Each zone was defined by the map that sat at the top of your screen. Seeing the small directional indicator on each tile kept me wanting to see how to get over to and explore each area. When I couldn’t get there, I had to think and see if I could find another way, and if not, I just left it and kept it in the back of my mind for the future.
Graphics / Music:
One of the main reasons I was drawn to this game was the game’s 16 bit graphics. It very much reminded me of classic top down Legend of Zelda’s play style with a mix of Earthbound from SNES. The colors of the zones are very pleasing and as I progressed through the game, it just became more and more out there and trippy, almost as if I was taking drugs.
It really kept my interest in that way, and I was always wondering what new zone or area I would be traveling too. Sadly there was a lack of connection between each area and thus each one felt like a complete 180 from the last. Almost like going from winter zone to light zone to summer zone to dark zone, it just didn’t match up and I wasn’t sure why… Until later.
There were times, due to the graphical style of the game (and possibly because I’m colorblind) where I wasn’t even sure what kind of character/creature I was interacting with: a human, a cat, a monster, a rock. But that didn’t discourage me. My sense of curiosity was running wild through this game and I really wanted to know more of its lore.
I will say upfront that for myself, music isn’t always make or break for a game. It’s not always something I pay attention to, especially if there is a great story going on or, in the case of Anodyne, the mystery of this plot. I felt largely more focused on each tile area and what/where I needed to go than the music that was around.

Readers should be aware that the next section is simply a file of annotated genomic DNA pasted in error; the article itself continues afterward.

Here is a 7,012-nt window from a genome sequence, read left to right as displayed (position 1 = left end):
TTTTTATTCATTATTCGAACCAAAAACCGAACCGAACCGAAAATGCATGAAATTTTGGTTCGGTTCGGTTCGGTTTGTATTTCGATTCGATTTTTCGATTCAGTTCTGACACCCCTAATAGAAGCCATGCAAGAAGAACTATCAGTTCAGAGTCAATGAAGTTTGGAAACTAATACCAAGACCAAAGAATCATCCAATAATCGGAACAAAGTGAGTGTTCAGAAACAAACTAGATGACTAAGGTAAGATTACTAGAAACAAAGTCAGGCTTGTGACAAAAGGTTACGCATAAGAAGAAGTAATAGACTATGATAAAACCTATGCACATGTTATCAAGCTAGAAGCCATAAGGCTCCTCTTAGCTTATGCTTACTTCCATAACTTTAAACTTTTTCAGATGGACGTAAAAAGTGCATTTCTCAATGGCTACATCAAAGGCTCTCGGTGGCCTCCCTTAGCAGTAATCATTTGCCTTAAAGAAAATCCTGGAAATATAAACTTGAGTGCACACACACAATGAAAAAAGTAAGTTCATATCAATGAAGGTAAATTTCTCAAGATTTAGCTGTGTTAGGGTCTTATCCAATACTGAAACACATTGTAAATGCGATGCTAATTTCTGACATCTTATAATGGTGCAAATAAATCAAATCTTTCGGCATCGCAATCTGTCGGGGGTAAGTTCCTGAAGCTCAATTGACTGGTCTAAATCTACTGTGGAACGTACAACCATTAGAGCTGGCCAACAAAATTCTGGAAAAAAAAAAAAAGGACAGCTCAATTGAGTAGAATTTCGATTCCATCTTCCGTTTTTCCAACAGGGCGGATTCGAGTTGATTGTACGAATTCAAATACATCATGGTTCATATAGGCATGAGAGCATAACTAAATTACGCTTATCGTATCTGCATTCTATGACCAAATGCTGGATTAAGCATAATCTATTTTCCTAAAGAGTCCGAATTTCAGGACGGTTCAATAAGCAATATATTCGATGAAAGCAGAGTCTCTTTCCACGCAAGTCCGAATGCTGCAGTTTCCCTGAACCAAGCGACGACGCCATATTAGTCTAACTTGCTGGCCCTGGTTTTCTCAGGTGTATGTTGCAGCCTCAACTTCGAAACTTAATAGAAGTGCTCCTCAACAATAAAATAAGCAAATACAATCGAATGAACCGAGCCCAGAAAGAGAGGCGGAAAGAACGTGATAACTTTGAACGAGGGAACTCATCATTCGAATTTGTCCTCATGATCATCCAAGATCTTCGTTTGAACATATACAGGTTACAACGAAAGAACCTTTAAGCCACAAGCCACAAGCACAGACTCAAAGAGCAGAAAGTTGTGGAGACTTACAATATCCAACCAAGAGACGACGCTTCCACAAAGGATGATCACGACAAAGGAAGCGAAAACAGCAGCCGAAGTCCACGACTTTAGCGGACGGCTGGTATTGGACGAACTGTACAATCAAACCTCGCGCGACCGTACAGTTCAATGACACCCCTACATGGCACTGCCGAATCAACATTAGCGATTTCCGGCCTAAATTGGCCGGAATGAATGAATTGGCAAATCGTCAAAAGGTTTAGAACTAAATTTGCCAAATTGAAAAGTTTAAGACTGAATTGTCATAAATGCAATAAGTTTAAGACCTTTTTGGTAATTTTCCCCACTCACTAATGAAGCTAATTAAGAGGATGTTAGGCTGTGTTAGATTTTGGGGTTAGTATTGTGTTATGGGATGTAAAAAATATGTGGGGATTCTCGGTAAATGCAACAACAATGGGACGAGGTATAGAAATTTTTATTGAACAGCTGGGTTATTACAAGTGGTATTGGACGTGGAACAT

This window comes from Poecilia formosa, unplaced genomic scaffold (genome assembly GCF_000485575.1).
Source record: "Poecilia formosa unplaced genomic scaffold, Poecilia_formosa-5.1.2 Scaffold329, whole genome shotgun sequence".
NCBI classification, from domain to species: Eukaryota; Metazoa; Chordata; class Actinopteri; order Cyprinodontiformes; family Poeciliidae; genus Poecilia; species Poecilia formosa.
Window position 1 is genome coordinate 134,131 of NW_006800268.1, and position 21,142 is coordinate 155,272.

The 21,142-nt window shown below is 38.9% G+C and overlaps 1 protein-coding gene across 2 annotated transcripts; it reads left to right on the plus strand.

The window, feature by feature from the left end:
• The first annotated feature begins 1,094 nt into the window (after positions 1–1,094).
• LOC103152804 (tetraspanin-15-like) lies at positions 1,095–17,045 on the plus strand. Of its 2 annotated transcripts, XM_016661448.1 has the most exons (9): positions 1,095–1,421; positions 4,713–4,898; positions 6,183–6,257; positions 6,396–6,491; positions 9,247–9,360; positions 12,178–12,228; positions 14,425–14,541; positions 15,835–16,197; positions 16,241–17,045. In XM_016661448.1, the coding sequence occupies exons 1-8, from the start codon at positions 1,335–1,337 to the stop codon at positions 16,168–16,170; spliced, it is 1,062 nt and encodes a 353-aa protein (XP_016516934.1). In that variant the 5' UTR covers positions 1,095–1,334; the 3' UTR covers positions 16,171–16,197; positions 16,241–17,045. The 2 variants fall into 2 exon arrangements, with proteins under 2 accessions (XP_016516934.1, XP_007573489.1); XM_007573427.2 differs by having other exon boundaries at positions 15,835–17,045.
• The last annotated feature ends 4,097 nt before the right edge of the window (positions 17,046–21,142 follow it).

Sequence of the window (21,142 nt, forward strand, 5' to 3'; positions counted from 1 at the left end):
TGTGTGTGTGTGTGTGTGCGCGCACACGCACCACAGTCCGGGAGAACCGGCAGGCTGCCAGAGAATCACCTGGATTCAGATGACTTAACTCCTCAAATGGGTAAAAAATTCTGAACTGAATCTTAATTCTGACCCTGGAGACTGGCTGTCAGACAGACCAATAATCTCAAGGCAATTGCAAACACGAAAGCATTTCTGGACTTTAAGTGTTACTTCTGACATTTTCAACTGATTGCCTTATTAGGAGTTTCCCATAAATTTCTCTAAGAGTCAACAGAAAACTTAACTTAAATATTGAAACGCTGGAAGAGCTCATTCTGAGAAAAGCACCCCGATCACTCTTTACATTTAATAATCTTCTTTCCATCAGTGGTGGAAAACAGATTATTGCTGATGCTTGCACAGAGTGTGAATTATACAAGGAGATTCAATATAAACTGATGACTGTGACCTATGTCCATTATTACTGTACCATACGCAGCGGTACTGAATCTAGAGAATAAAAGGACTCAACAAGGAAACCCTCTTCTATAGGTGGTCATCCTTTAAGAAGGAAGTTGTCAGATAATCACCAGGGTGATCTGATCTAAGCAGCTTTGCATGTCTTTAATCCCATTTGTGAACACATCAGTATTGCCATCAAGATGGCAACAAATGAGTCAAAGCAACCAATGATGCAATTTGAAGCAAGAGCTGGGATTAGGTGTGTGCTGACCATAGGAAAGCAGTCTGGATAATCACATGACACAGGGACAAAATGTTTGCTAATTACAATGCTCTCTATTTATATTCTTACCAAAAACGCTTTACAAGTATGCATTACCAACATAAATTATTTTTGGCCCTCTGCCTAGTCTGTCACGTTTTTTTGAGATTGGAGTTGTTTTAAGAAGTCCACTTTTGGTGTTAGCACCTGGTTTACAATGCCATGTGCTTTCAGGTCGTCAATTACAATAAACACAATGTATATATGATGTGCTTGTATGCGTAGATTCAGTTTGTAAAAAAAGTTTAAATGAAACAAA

For this review, I went to youtube to really take some time to revisit the music. It felt simple and retro inspired, it blended well with the graphical style chosen for each area, (hence probably why it wasn’t my main focus, so I look at that as a pro). Boss scene music was thrilling and added to the experience, especially at the ending when facing off with the Briar.
I will admit a few things here – If you can’t tell I did rather enjoy the game, it brought back some fond memories of games I played in the 90’s. I also did appreciate its challenge and lack of direction even though it may sound like I struggled with it, but for that reason alone I like it. Too many games these days are either too easy or pay to win, give me old school! It held on to its 90’s roots and I applaud it for that. However, it may not be everyone’s cup of tea.
For just a few hardworking individuals that built this game, I give them credit for a wonderful work of art that kept me going for 10+ hours. However I did wish I knew it was mainly about Young’s subconscious. I may have missed that in some of the dialog, or I just didn’t understand it in the beginning. It was only after I finished the game that I went to Google to read about the lore of game that I found the truth. Now it obviously makes more sense to me as to how crazy and trippy the zones were.
I do wish to know more about Young and characters in the game – who was the shopkeeper? Why did he price items so high? What was a gun doing in his shop? Why was there no money? Who REALLY was the Mitra (girl in below image)? Some old girlfriend he misses? And what were those tall red creatures and why couldn’t I ride one? I guess I’ll never know, or maybe in the sequel?
Release Date: Feb 28th 2019
Developer: Analgesic Productions